Across the nation, female small business owners are making strides, and they are even a few steps ahead in Monroe County.
According to a 2017 report on women-owned businesses commissioned by American Express, last year women owned 39 percent of businesses in the United States. That is 11.6 million companies, up from 9.9 million in 2012.
That data is extrapolated from the 2012 United States Census Bureau Survey of Business Owners, the most recently available data.
In Monroe County, the numbers may not look quite that good, but they are on the rise.
According to data from the 2012 Survey of Business Owners, about 32 percent of businesses in Monroe County are owned by women.
That number goes up to nearly 48 percent when businesses equally owned by men and women are factored in.
“I think that women-owned businesses are on the increase and fairing very well,” Monroe County, Illinois Economic Development Corporation Executive Director Edie Koch said.
While women may own less than a third of all businesses in the county, two local female business owners said they do not feel discriminated against because of their gender.
“I don’t feel that way at all,” Roseberry Farms owner Deb Lebryk said. “I think there was a time that was the case, but I really feel that there are so many opportunities for everyone now, especially women. One of the things we see in Monroe County is there’s a lot of women-owned businesses. I think that speaks to how the community embraces women-owned businesses and supports women-owned businesses.”
Lisa Jones, owner of Bean Tree Cafe, said she does not think being a woman has impacted her at all.
“I really don’t feel like being a woman has played into anything in a positive or negative way,” she said.
Koch said that may not be the case for all female entrepreneurs in Monroe County.
“I don’t have any particular conversations to cite, but I think the women striving to head up businesses in this area struggle with the same obstacles as seen nationally: gender bias, balancing home and work expectations, equal pay, lack of proper mentorship, etc.,” Koch said.
Those reasons may contribute to some disheartening numbers for female business owners. While they may own 39 percent of businesses nationwide, female owners account for 8 percent of private sector employees and 4 percent of business revenues.
In Monroe County, they fare slightly better, accounting for almost 15 percent of employees and 14 percent of revenues.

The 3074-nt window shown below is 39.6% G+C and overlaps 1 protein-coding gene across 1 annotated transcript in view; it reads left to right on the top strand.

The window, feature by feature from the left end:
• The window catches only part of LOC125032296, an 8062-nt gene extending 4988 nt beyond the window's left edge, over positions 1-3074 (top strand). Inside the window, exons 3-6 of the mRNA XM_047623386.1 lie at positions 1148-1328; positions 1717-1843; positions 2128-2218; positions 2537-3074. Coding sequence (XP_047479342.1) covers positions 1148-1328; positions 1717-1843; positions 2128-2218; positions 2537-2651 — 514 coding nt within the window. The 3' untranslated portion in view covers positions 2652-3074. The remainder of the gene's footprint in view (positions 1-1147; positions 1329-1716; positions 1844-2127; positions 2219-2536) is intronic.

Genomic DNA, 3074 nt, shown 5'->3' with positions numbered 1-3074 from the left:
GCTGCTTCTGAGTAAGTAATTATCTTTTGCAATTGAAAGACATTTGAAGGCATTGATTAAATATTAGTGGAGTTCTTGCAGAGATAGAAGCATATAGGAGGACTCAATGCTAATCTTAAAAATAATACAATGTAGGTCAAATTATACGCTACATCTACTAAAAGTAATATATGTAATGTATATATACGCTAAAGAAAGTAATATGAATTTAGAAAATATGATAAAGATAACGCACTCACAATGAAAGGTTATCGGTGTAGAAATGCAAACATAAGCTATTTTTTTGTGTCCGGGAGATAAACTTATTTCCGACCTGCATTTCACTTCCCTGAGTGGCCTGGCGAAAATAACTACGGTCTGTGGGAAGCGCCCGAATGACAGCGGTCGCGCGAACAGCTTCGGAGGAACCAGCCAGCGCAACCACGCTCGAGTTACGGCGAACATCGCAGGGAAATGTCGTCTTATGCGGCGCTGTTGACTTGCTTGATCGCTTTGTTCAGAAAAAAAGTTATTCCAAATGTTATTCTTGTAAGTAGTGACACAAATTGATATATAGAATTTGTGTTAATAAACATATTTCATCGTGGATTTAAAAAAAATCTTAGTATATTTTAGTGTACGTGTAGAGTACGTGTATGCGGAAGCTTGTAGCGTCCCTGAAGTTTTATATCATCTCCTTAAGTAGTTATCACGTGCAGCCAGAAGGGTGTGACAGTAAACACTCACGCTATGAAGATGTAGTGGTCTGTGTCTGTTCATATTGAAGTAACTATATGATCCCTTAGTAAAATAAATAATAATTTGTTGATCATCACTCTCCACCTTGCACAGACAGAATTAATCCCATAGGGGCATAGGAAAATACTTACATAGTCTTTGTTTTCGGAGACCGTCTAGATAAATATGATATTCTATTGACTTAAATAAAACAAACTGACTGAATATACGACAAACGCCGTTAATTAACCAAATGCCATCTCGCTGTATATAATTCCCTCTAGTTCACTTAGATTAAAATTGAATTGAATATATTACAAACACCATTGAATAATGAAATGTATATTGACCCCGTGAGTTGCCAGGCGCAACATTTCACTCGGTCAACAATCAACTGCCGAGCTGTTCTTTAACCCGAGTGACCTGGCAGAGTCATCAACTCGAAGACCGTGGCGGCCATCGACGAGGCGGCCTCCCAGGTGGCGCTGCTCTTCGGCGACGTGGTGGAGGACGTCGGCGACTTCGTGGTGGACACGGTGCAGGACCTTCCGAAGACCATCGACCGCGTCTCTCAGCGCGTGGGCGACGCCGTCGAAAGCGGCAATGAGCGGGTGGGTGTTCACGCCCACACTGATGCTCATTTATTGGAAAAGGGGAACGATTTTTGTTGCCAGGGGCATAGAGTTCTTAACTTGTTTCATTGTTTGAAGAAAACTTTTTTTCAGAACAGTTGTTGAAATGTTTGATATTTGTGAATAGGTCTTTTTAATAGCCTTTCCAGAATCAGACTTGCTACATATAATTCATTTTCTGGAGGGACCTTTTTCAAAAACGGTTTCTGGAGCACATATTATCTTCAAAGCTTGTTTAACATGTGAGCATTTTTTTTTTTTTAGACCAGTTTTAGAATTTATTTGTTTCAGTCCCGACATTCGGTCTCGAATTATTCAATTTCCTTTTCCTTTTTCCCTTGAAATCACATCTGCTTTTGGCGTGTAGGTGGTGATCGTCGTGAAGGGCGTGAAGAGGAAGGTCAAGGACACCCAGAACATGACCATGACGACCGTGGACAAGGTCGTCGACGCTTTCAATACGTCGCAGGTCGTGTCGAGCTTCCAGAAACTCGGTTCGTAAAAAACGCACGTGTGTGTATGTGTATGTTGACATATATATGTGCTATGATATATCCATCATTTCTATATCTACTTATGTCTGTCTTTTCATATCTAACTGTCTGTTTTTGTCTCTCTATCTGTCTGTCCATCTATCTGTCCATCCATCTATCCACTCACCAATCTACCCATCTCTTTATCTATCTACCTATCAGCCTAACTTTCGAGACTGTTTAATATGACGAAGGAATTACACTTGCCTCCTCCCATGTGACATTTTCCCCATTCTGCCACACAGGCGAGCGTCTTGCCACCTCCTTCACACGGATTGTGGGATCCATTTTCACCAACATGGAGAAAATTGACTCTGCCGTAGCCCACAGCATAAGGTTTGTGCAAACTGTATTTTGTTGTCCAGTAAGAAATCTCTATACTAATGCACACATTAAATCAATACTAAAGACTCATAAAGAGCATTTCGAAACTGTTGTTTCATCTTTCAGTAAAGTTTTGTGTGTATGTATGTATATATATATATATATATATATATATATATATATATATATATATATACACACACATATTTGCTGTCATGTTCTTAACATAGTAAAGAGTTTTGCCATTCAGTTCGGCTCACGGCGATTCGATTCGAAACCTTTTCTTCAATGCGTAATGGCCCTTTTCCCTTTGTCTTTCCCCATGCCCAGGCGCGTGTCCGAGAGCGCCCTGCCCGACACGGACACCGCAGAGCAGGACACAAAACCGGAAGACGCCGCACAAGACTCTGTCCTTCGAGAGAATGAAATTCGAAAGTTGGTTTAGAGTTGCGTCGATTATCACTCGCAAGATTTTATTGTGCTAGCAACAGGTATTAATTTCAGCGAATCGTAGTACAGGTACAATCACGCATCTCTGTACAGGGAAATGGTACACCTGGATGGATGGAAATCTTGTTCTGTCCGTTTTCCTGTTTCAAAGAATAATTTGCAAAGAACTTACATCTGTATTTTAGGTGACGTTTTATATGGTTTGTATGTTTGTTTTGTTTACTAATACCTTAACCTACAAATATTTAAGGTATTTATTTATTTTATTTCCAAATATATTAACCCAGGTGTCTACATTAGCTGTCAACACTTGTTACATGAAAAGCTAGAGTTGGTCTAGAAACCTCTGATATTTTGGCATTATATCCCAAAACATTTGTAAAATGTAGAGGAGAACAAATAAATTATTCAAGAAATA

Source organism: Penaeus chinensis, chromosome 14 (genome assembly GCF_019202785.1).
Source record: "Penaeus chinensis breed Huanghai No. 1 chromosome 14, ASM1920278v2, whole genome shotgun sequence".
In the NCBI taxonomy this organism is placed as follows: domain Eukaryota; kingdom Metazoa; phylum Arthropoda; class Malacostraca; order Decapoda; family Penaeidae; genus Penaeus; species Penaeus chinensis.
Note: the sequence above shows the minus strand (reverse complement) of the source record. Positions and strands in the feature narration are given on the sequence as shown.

A trend Monroe County does not buck is the types of businesses women own.
According to the report commissioned by American Express, half of all women-owned businesses are companies like nail salons, pet care businesses, home health care services, day cares, public relations firms and accounting offices.
Koch said that was often the case in Monroe County, as women often trend toward the service industry.
Data from a State of Small Business survey shows that 51 percent of female entrepreneurs chose their professions to pursue their passion, at least partly.
That was the case for Lebryk and Jones.
“It’s always been my dream to own my own business,” Lebryk said. “What I love about owning my own business is just connecting with people and helping them with their home décor and helping them with their creative needs that they have.”
Jones said she found that her business fit her personality, perhaps in part because she is a woman.
“I think women tend to be a little more of nurturers,” she noted. “I just feel like women are wired a little bit more to look out for other people and take care of other people and that just lends itself well in the service industry.”
Regardless of industry, Koch said female entrepreneurs help her corporation achieve its goal of creating jobs and increasing business investment.
“Any business, regardless of its ownership, will help us to achieve that goal for the area,” Koch said. “A study by SCORE has found that women-owned businesses are just as successful as men-owned businesses in job creation, number of starts, increased growth and number of years in business. We would always embrace that type of performance regardless of the gender of the leadership.”
SCORE is a nonprofit organization dedicated to helping small businesses get off the ground.
Koch also said the number of female entrepreneurs are on the rise locally.
“We have met and had the chance to work with increasing numbers of strong women eager to create and lead their own businesses,” Koch said.
Nevertheless, according to the Census Bureau, women made up more than 58.3 percent of the labor force in 2012-2016. So, women have a significant way to go before the number of women workers compared to women owners matches up.
“Women entrepreneurs have come a long way over the course of the last 20 years but there are miles to go,” the American Express-commissioned report concludes.